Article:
Friday: On the Importance of Adding Fresh Ingredients to Premade Foods (aka the “Better Soup from a Can” Post)

Fast forward a number of years.

Of all the posts that will comprise thephoto-5 BLD Project at that time, no doubt this one will be regarded as fairly insignificant. But I beg to differ.

The point to note here is not that this is about the organic chicken with white and wild rice soup from Wolfgang Puck’s line of canned organic soups. It’s what else I did: I spent five extra minutes chopping up two-thirds of a stalk of celery and the end of a small red onion and satueed these small bits in the bottom of a saucepan, with olive oil. I added in some chopped fresh parsley, and once that began to cook just slightly, then I added in soup.

This miniscule bit of additional prep not only made the soup more appealing to photo-6look at, taste better and improve its overall character — I also just fit in an extra half-serving of vegetables. Fresh vegetables. And nothing, nothing in package foods can compensate for the taste, texture or overall vibrancy of fresh vegetables. And most of us don’t get enough.

I’ve been thinking about Mark Bittman’s blog post about convincing fast food chains to offer more healthful options all week. “The fact is that fast food isn’t “bad” because it’s fast — it’s bad because of crummy ingredients,” he writes. We can’t all eat splendidly all the time — let alone make chicken with white and wild rice soup from scratch.

So if you are making a quick lunch at home by heating up some soup from a can — or any prepackaged food, for that matter — improve it. Add some fresh vegetables. A drizzle of olive oil. Some fresh herbs. A little seasoning. A little goes a long way in making a meal taste better, and be better for you.

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Thursday: Crispy Fried Whole Fish at Saigon Grill, This Is Something I Could Get Into

photo-2Crispy fried whole fish is something I could really get into. The way the fish is served, its flanks deftly sliced, the meat on the verge of falling-apart-suppleness — stop staring at the maraschino cherry eyes. Go ahead, dig in with your chopsticks. You won’t ever look back.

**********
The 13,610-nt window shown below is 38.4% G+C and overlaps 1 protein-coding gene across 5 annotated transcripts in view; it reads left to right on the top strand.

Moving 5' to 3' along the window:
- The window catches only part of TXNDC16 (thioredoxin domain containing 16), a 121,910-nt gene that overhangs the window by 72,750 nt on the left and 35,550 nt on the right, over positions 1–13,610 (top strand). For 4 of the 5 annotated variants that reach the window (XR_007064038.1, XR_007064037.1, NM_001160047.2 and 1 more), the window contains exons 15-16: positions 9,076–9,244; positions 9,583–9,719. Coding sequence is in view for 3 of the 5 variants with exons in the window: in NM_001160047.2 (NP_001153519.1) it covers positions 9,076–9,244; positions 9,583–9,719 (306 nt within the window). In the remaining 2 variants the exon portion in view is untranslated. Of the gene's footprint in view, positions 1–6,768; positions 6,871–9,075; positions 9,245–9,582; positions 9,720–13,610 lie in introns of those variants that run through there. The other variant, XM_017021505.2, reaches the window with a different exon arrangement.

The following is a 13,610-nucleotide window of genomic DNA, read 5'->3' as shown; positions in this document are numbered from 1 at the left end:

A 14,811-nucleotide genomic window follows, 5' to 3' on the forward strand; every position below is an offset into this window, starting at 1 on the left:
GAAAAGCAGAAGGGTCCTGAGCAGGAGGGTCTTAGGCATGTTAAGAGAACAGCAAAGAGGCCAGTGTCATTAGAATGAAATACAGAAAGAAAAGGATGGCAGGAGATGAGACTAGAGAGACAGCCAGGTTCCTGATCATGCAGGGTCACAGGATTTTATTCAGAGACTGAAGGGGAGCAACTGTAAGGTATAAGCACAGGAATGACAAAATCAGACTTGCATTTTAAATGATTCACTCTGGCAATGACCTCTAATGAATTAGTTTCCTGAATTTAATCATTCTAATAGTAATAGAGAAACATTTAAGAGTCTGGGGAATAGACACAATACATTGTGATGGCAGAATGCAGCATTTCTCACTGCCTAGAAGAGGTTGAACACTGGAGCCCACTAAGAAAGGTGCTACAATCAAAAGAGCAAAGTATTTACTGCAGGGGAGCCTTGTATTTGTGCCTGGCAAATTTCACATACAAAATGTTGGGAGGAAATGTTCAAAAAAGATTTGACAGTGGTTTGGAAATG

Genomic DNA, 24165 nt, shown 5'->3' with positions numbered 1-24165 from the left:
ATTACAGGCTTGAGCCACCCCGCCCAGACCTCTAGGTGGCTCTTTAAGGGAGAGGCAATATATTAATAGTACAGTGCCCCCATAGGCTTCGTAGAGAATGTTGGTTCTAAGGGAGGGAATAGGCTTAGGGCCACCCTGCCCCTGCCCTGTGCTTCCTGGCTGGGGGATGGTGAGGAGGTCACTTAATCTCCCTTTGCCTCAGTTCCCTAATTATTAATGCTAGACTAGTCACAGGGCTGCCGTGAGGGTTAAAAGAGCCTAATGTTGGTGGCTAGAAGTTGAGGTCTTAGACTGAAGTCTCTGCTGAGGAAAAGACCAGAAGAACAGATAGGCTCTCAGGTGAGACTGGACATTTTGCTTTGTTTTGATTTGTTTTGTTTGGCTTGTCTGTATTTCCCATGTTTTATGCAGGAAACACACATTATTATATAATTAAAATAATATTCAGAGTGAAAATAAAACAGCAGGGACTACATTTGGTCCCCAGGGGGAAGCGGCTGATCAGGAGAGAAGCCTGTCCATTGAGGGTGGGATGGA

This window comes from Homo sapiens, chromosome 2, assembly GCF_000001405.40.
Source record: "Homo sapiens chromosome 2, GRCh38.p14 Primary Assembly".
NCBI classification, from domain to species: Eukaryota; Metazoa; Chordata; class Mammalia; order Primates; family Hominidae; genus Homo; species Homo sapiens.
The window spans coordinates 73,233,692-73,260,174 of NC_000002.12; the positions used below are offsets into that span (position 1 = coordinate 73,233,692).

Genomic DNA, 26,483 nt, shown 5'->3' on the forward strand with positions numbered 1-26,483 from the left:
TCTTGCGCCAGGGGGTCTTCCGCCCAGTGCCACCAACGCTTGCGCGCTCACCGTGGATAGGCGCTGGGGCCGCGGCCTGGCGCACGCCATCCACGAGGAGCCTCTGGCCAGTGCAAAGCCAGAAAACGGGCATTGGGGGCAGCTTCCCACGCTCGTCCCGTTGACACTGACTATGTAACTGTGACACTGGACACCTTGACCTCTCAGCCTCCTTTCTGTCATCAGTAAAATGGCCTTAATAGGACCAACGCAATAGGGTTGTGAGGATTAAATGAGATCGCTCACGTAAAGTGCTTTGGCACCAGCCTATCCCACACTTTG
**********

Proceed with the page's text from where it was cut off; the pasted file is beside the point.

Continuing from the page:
At Saigon Grill, the location adjacent to Union Square, the ca chien, a crispy, 1 1/2 pound sea bass, is served Vietnamese style, swimming (pun intended) in traditional sweet and sour sauce that’s just a touch spicy and loaded with slices of mild, white onion, and red and green bell peppers.

I’m already envisioning a crispy whole fish streak: How many Asian cultures have their own variation? (It’s meant to be a rhetorical question, folks.)

I recall having a Thai version at Thai Angel, my former local Thai spot in Soho, and a Japanese version involving a whole fried blowfish at The Fish Joint in Oceanside, Ca. an only-in-So-Cal Japanese restaurant run by a couple of redheaded brothers equally serious about their restaurant, surfing and punk rock. (I have photo evidence of this blowfish — will track it down.)

photoNot to be overshadowed by the excellence of the whole fried fish, Saigon Grill is generally known to be a legitimate spot for Vietnamese food, and I can attest that the fried crab claw appetizer (pictured) was like a crab meat fritter hybrid, oh so good, and the summer rolls (not pictured) were among some of the best I’ve had in the city — which is sort of a big deal.

Summer rolls have almost reached that status of something I’ve stopped ordering, because too often they’re done all wrong: the rice paper is gummy, or too thick; the shrimp inside are bland, probably pre-cooked, previously frozen; the fresh herbs either lacking entirely or just not vibrant. There’s nothing more disappointing than a summer roll that is but a sad, bland vehicle for sauce.

Not the case at Saigon Grill.